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Title: Identification of genetic interactions in a S. pombe yeast model for juvenile CLN3 disease
Author: Brown, R. E.
ISNI:       0000 0004 7970 5870
Awarding Body: UCL (University College London)
Current Institution: University College London (University of London)
Date of Award: 2016
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Juvenile CLN3 disease is a rare lysosomal storage disease, and the most common cause of neurodegeneration in children. Since the identification of the disease gene (CLN3) in 1995, efforts in various cellular and animal models have led to CLN3 being associated with several cellular pathologies. However, its precise molecular function remains unknown. Furthermore, with only a limited knowledge of disease pathogenesis, there remains a considerable need to identify therapeutic targets in order to accelerate the development of therapies for this prematurely fatal disease. Schizosaccharomyces pombe has proved to be a powerful and accurate model to help elucidate the function of CLN3 by virtue of its evolutionary conserved orthologue, btn1+. To date it has revealed both a new cellular localisation and potential functions for btn1+. The primary aim of this project was therefore to further exploit this fission yeast (btn1∆) model, and use synthetic genetic array analysis (SGAs) to identify genome- wide, genetic interactions of btn1+. It was hypothesised that defining the genetic relationships of btn1+ would provide insight into its molecular role, which in turn could be used to infer CLN3 gene function. It was also hoped that such information could be used to identify therapeutic targets and help refine the focus of future work in higher eukaryotic models. Using such an approach, this thesis provides a considerable step in our understand- ing of the function of btn1+, and by extrapolation CLN3, by suggesting that their function likely converges with various stress response pathways. A comprehensive characterization of the btn1∆ strain revealed numerous phenotypes co-incident with known stress response mutants, suggesting that this strain indeed displays compromised stress signalling which may contribute to disease pathogenesis. This thesis also details a number of therapeutic targets as the genetic manipulation of two highly conserved mitogen activated protein kinase pathways (the cell wall integrity (CWI) pathway and stress associated protein kinase (SAPK) pathway) and the interconnected TOR kinase complexes, are shown to rescue aspects, if not all, of the btn1∆ phenotypes investigated. This is the most successful rescue of disease phenotypes in any model for juvenile CLN3 disease to date.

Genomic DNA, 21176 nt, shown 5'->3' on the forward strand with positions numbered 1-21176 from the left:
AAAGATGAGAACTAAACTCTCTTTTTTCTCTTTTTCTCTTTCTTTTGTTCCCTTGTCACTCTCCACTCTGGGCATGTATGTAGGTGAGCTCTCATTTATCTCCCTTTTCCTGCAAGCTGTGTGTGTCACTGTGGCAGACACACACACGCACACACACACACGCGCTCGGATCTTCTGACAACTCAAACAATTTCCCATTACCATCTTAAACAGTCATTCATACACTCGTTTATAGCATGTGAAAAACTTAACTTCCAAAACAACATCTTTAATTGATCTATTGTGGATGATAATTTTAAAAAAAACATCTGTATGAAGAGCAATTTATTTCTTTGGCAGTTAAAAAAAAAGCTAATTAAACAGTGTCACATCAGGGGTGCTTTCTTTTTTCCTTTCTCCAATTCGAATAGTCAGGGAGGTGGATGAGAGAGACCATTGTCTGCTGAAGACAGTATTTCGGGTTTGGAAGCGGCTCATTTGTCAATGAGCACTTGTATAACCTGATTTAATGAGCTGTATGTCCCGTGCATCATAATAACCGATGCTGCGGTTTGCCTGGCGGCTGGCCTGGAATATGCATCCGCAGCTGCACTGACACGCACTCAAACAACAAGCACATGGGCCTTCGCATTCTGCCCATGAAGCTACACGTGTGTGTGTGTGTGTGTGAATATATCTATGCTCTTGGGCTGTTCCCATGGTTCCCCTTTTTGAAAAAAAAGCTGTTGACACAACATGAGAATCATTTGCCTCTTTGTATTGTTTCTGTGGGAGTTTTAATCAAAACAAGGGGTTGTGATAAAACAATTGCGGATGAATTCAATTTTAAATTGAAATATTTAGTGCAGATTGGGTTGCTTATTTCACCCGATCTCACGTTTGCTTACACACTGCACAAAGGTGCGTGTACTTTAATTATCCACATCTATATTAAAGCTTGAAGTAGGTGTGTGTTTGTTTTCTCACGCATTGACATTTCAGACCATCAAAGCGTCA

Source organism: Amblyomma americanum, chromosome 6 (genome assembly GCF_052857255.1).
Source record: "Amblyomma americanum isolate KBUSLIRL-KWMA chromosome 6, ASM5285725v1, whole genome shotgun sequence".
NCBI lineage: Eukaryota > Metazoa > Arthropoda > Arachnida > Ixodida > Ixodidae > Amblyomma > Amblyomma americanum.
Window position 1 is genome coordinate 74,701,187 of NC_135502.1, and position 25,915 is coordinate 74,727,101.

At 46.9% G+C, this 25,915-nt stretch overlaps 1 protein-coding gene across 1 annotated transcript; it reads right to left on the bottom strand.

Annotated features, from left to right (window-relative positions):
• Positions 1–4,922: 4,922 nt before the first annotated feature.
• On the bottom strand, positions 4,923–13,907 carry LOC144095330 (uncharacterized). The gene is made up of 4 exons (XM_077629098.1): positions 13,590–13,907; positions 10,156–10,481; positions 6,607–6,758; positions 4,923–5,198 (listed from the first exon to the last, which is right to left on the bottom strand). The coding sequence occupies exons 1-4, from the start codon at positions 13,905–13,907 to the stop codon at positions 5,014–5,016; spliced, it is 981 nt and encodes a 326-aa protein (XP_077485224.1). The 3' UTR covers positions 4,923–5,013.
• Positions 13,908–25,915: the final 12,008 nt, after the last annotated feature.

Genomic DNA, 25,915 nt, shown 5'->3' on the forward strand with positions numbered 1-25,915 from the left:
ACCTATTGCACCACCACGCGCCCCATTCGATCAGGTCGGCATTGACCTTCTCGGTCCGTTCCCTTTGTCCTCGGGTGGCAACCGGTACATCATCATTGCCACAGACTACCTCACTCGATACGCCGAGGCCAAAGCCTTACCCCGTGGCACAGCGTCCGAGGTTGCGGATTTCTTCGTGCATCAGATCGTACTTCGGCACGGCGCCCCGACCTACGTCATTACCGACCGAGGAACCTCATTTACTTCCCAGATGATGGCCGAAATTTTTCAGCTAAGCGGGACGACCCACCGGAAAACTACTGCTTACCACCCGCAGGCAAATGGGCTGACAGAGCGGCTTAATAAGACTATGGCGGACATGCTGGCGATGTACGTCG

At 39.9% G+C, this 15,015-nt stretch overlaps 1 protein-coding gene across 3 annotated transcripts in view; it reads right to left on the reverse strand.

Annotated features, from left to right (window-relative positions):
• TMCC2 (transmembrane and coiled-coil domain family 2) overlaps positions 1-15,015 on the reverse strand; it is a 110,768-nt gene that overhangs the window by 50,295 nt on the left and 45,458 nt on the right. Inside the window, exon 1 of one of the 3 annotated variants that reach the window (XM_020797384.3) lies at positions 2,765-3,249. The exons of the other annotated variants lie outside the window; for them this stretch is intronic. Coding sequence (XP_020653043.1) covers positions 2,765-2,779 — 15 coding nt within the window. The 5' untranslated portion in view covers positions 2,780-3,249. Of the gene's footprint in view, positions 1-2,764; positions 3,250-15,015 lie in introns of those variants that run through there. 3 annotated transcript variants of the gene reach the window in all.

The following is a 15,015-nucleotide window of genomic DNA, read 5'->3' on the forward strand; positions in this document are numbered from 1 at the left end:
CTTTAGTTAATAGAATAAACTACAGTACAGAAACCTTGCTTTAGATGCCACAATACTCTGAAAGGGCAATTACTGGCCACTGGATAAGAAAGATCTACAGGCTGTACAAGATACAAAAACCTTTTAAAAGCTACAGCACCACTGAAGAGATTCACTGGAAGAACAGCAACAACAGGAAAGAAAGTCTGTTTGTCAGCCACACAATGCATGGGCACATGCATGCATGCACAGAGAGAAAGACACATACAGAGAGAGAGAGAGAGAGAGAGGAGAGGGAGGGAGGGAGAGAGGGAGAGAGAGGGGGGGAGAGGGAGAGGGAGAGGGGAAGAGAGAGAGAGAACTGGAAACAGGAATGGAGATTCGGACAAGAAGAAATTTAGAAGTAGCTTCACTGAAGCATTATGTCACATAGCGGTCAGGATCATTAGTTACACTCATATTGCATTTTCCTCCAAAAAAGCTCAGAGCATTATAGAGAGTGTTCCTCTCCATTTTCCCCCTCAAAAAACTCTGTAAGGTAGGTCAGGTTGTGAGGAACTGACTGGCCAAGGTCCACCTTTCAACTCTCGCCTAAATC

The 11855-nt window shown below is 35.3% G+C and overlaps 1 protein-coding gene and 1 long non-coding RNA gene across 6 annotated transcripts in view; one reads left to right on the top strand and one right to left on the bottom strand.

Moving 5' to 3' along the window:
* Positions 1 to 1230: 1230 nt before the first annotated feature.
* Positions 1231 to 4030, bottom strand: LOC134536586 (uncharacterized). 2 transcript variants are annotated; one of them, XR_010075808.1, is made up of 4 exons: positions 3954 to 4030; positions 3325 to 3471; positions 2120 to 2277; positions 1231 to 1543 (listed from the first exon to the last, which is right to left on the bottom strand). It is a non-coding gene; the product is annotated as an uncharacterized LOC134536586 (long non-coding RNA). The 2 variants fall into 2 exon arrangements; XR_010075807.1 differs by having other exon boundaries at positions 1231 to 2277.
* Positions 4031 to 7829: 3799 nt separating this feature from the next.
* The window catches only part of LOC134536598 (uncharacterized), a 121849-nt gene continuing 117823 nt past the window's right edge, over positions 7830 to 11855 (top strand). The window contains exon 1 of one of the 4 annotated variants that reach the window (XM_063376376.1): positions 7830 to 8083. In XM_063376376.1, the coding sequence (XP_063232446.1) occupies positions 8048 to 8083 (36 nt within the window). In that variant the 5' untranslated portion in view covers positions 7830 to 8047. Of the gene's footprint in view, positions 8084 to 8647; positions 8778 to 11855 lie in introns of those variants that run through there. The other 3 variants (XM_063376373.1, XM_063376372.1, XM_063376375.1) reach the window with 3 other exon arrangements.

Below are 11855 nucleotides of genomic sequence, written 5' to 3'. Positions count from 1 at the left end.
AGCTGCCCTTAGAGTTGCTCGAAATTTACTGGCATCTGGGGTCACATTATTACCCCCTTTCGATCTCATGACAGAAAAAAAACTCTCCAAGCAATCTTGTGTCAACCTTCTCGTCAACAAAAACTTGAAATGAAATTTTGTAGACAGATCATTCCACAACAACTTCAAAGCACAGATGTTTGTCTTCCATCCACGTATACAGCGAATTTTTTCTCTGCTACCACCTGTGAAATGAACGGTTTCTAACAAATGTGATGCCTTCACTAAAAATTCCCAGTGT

Supervisor: Mole, S. E. Sponsor: Not available
Qualification Name: Thesis (Ph.D.) Qualification Level: Doctoral
EThOS ID:  DOI: Not available